When to use summer tyres
As a rule, summer tyres are sensible when the temperatures you’re driving in remain above 7 °C. If you already own winter tyres for the temperatures below 7 °C, then it is more sensible to buy summer tyres. A set of all-season tyres costs more than a set of summer tyres. There are also advantages, other than financial ones, to using summer tyres.
Summer tyres function and appearance
When you compare winter tyres vs summer tyres, you’ll note the difference in appearance. Summer tyres have much larger tread blocks and fewer sipes. This increases the amount of rubber that is in contact with the road. The result: better handling, braking stability and a shorter braking distance.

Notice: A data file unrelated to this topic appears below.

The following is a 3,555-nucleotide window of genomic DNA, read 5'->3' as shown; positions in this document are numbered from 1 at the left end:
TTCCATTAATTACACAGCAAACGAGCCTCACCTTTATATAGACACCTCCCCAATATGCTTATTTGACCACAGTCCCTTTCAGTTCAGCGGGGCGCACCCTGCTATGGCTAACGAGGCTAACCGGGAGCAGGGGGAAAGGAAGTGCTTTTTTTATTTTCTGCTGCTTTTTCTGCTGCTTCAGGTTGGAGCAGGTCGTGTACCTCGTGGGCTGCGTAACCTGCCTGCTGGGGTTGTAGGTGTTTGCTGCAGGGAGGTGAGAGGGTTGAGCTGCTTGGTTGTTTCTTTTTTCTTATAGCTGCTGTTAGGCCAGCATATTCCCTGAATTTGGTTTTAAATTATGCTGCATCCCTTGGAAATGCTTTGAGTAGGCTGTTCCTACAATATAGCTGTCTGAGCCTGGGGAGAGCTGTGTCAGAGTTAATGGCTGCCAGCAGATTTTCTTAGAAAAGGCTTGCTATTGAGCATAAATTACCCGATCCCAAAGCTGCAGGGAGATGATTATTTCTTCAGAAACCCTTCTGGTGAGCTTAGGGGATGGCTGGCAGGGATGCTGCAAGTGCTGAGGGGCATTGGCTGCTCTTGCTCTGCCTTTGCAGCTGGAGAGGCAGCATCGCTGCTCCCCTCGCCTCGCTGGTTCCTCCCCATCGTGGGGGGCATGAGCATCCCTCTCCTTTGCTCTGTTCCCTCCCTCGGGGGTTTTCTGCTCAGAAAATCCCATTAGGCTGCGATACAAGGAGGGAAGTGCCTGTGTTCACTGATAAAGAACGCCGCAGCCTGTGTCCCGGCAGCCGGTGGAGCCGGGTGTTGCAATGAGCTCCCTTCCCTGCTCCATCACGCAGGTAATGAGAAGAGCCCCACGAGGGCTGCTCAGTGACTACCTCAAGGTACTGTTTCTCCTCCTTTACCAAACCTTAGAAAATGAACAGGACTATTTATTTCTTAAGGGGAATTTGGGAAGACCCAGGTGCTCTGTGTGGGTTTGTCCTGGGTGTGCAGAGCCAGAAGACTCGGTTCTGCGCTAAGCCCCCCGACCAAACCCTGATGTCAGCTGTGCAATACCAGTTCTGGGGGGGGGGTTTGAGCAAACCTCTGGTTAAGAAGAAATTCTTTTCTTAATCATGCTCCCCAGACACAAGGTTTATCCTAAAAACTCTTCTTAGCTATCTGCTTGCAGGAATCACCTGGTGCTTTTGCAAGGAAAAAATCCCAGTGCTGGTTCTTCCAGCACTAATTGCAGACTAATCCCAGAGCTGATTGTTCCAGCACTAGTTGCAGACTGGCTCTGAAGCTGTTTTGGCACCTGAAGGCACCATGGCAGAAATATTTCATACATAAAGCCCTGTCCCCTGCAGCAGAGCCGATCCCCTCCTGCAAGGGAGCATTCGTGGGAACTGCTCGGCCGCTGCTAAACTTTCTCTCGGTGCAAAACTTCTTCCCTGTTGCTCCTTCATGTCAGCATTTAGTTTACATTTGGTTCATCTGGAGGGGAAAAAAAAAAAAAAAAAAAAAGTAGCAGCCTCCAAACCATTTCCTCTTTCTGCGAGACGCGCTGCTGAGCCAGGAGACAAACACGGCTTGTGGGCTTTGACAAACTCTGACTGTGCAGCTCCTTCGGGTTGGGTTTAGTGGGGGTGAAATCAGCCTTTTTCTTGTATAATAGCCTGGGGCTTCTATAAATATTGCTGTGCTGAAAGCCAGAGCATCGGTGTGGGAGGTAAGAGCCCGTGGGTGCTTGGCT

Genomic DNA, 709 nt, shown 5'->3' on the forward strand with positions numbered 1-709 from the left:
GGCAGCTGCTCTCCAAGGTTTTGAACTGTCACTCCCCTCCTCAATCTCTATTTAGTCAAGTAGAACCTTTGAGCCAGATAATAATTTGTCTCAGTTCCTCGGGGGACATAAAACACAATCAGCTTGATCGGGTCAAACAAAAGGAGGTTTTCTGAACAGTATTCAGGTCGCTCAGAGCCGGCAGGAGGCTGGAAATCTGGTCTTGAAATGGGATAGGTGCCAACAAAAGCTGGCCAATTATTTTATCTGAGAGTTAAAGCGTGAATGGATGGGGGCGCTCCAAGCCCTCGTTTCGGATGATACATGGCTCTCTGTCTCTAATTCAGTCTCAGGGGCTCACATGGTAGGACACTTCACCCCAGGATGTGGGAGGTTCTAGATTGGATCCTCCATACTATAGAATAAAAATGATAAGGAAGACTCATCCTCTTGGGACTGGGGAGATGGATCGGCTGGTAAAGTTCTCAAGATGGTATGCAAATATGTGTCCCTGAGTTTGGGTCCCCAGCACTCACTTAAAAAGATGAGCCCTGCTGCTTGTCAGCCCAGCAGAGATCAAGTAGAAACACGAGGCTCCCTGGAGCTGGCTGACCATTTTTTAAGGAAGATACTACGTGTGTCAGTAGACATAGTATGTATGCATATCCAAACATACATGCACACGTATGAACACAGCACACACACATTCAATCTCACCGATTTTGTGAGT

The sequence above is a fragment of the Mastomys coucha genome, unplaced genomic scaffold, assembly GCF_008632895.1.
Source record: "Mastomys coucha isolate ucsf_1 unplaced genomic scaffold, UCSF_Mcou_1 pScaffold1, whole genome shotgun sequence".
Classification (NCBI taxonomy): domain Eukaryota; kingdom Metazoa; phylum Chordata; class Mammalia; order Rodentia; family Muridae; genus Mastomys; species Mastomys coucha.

Another difference between winter and summer tyres is the tread depth. Summer tyres usually have a shallower tread depth compared to winter tyres. They do not need the same grip on the road as winter tyres would on snow. In turn, summer tyres are far more stable at higher speeds. This means they maintain their shape better and why summer tyres can run at a higher speed than winter tyres.
The main advantage of summer tyres is their optimised handling in both, wet and dry. This is partly due to the specially designed tyre tread bars. They offer you better grip length- and sideways, which is beneficial to minimising aquaplaning. Another advantage is the rubber compound.
What are summer tyres made of?
The compound of summer tyres maximises safety and driving comfort in warm months. Heat always softens tyre rubber compounds. Summer tyre compounds are harder than that other tyre types. They provide good handling in rising temperatures and on wet ground. But they should still remain soft enough to maintain driving comfort. For you, that means less tyre friction and better fuel efficiency.